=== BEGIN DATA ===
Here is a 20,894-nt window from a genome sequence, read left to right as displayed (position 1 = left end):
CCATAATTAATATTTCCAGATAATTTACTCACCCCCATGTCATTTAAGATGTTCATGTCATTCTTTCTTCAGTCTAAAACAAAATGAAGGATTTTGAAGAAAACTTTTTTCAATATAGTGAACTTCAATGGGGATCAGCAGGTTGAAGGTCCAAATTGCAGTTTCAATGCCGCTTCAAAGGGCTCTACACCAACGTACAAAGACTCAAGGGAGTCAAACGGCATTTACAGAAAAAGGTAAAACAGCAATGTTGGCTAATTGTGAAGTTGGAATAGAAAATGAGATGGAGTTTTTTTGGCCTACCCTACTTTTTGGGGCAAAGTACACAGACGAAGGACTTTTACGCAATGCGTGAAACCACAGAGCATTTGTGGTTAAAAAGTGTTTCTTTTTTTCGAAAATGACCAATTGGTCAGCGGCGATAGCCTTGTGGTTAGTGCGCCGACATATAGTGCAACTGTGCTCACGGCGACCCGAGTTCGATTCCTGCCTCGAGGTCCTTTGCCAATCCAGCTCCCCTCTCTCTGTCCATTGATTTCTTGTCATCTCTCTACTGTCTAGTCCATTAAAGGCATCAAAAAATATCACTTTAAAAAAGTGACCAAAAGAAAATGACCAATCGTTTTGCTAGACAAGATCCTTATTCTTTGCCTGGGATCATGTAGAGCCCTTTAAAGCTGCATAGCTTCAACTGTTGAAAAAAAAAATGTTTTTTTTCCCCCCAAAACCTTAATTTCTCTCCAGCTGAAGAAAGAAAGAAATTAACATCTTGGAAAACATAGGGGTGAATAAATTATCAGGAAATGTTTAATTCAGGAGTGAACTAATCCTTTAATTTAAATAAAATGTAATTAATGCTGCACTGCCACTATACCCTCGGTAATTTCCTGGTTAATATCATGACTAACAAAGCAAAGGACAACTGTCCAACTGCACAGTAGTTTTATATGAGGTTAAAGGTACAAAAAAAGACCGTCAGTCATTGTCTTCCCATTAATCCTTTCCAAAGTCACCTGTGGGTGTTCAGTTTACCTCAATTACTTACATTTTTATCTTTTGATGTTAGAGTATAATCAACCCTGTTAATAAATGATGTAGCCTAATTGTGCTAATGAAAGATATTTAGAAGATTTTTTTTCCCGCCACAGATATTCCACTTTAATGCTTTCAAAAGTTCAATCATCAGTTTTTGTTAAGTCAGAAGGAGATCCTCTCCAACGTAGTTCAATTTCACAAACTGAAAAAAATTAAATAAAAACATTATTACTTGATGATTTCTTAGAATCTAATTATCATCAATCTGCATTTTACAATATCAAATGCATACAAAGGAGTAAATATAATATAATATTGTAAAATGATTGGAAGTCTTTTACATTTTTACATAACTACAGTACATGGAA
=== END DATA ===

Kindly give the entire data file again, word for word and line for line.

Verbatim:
Here is a 20,894-nt window from a genome sequence, read left to right as displayed (position 1 = left end):
CCATAATTAATATTTCCAGATAATTTACTCACCCCCATGTCATTTAAGATGTTCATGTCATTCTTTCTTCAGTCTAAAACAAAATGAAGGATTTTGAAGAAAACTTTTTTCAATATAGTGAACTTCAATGGGGATCAGCAGGTTGAAGGTCCAAATTGCAGTTTCAATGCCGCTTCAAAGGGCTCTACACCAACGTACAAAGACTCAAGGGAGTCAAACGGCATTTACAGAAAAAGGTAAAACAGCAATGTTGGCTAATTGTGAAGTTGGAATAGAAAATGAGATGGAGTTTTTTTGGCCTACCCTACTTTTTGGGGCAAAGTACACAGACGAAGGACTTTTACGCAATGCGTGAAACCACAGAGCATTTGTGGTTAAAAAGTGTTTCTTTTTTTCGAAAATGACCAATTGGTCAGCGGCGATAGCCTTGTGGTTAGTGCGCCGACATATAGTGCAACTGTGCTCACGGCGACCCGAGTTCGATTCCTGCCTCGAGGTCCTTTGCCAATCCAGCTCCCCTCTCTCTGTCCATTGATTTCTTGTCATCTCTCTACTGTCTAGTCCATTAAAGGCATCAAAAAATATCACTTTAAAAAAGTGACCAAAAGAAAATGACCAATCGTTTTGCTAGACAAGATCCTTATTCTTTGCCTGGGATCATGTAGAGCCCTTTAAAGCTGCATAGCTTCAACTGTTGAAAAAAAAAATGTTTTTTTTCCCCCCAAAACCTTAATTTCTCTCCAGCTGAAGAAAGAAAGAAATTAACATCTTGGAAAACATAGGGGTGAATAAATTATCAGGAAATGTTTAATTCAGGAGTGAACTAATCCTTTAATTTAAATAAAATGTAATTAATGCTGCACTGCCACTATACCCTCGGTAATTTCCTGGTTAATATCATGACTAACAAAGCAAAGGACAACTGTCCAACTGCACAGTAGTTTTATATGAGGTTAAAGGTACAAAAAAAGACCGTCAGTCATTGTCTTCCCATTAATCCTTTCCAAAGTCACCTGTGGGTGTTCAGTTTACCTCAATTACTTACATTTTTATCTTTTGATGTTAGAGTATAATCAACCCTGTTAATAAATGATGTAGCCTAATTGTGCTAATGAAAGATATTTAGAAGATTTTTTTTCCCGCCACAGATATTCCACTTTAATGCTTTCAAAAGTTCAATCATCAGTTTTTGTTAAGTCAGAAGGAGATCCTCTCCAACGTAGTTCAATTTCACAAACTGAAAAAAATTAAATAAAAACATTATTACTTGATGATTTCTTAGAATCTAATTATCATCAATCTGCATTTTACAATATCAAATGCATACAAAGGAGTAAATATAATATAATATTGTAAAATGATTGGAAGTCTTTTACATTTTTACATAACTACAGTACATGGAA